In the latest round of the political feud over $830 million in federal funding, House Republicans, led by U.S. Rep. Michael Burgess, R-Lewisville, passed a bill Saturday that attempts to block the enforcement of the Texas-specific Education Jobs amendment.
Republicans do not like the amendment, introduced by U.S. Rep. Lloyd Doggett, D-Austin, last summer, because it requires Texas — and only Texas — to guarantee that it will maintain state funding for education throughout 2013. Democrats support the amendment because it requires the state to use the federal money to supplement, rather than supplant, its public education funding.
Gov. Rick Perry came out in favor of the action, saying in a statement that he "hoped the U.S. Senate will also approve this measure to help right a wrong, apply equity to Texas, and quickly get $830 million to Texas schools, teachers and children."
As he urged members to reject Burgess' bill on the house floor, Doggett called it a "meaningless gesture though it does cloud up the possibility that some federal court may suggest that Texas is not entitled to any money."
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"There is a clear path to get this money," Doggett said. "All the governor needs to do is sign a three-page application, like the one he signed to get the $3.25 billion of aid he kept for purposes other than education." That $3.25 billion would be the federal stimulus money — marked for education — Perry accepted in 2009 and used to offset spending in other areas of the budget.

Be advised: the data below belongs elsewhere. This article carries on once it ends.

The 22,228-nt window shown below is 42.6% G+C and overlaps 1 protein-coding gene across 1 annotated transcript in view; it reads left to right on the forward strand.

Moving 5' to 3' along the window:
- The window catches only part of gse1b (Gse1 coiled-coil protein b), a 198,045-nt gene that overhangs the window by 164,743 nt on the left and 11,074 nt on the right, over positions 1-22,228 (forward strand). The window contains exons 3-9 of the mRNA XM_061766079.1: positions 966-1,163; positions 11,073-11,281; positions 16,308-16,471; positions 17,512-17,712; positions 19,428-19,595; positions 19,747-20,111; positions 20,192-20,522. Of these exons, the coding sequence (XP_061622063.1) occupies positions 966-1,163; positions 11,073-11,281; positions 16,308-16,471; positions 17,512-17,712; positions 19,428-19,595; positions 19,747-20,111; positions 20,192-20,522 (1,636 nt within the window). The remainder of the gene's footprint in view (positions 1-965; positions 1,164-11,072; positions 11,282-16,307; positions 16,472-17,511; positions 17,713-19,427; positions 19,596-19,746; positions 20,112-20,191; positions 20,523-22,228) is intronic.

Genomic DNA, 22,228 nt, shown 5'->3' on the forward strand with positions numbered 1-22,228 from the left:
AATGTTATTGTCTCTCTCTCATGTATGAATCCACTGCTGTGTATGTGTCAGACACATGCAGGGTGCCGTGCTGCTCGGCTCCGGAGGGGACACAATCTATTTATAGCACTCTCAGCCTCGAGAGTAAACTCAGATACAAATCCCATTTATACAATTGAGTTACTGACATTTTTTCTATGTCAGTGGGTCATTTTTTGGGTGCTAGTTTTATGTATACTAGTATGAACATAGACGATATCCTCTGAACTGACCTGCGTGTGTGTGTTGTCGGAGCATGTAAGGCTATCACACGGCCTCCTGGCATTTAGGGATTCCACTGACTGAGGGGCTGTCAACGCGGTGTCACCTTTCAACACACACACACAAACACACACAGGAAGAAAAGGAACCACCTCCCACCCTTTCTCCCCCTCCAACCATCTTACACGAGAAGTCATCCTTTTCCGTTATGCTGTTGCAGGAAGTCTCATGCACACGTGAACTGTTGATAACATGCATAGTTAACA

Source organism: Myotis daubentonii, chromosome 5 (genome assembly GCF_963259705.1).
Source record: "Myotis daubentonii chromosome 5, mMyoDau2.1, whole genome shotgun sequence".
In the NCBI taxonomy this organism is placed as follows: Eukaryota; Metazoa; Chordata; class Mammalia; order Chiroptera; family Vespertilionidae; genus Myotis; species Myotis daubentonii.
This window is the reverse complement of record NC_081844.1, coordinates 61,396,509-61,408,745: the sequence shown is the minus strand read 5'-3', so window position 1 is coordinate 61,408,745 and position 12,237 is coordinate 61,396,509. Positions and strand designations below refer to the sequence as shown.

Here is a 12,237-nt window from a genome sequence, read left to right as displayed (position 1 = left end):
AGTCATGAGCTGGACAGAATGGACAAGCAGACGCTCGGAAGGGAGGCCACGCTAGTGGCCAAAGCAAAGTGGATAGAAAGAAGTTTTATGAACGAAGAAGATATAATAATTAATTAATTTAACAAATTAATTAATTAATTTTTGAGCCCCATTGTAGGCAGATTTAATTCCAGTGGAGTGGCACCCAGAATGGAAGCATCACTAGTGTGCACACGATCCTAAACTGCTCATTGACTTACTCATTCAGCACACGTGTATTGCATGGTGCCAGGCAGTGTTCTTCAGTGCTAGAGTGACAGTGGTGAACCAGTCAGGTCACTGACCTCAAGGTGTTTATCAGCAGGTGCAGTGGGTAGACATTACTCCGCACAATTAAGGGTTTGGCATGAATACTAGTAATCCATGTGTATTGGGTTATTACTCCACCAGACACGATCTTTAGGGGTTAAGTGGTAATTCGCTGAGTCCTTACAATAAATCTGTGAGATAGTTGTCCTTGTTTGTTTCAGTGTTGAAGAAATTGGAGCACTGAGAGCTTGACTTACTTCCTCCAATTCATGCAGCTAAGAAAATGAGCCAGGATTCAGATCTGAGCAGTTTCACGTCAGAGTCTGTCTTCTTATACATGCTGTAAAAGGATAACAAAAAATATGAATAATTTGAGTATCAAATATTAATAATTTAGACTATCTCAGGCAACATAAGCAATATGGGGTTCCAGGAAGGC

In a statement, Burgess said, "The schoolchildren and teachers in Texas will finally have the opportunity to receive the $830 million they should have had in the first place. This money should have never been denied when the original bill passed, and it is a shame that Mr. Doggett put education funding at risk.”
The legislation still has to make it through the Democrat-controlled Senate, where U.S. Sens. Kay Bailey Hutchison and John Cornyn have sponsored a companion bill.
Update: Sarah Dohl, Doggett's spokeswoman, e-mailed with the following statement:
Just to be clear, while Republicans certainly wanted to repeal the Save Our Schools amendment introduced by the Texas Democratic Congressional Delegation last summer; their proposal does not do that. The Burgess amendment differs from the Burgess repeal legislation previously introduced. This new and different Burgess proposal does not repeal; it does not strip as Governor Perry requested and as previously proposed. This amendment merely limits use of any funds appropriated WITHIN this continuing resolution to enforce the Texas SOS provision, which remains part of existing federal law. His problem is that there are not any funds in this resolution for enforcing our Texas SOS provision
Neither Congressman Burgess nor any of his supporters offered any explanation or response to this significant defect. There are those who have asked "how did he do it," but there is another more basic question of “what did he really do.”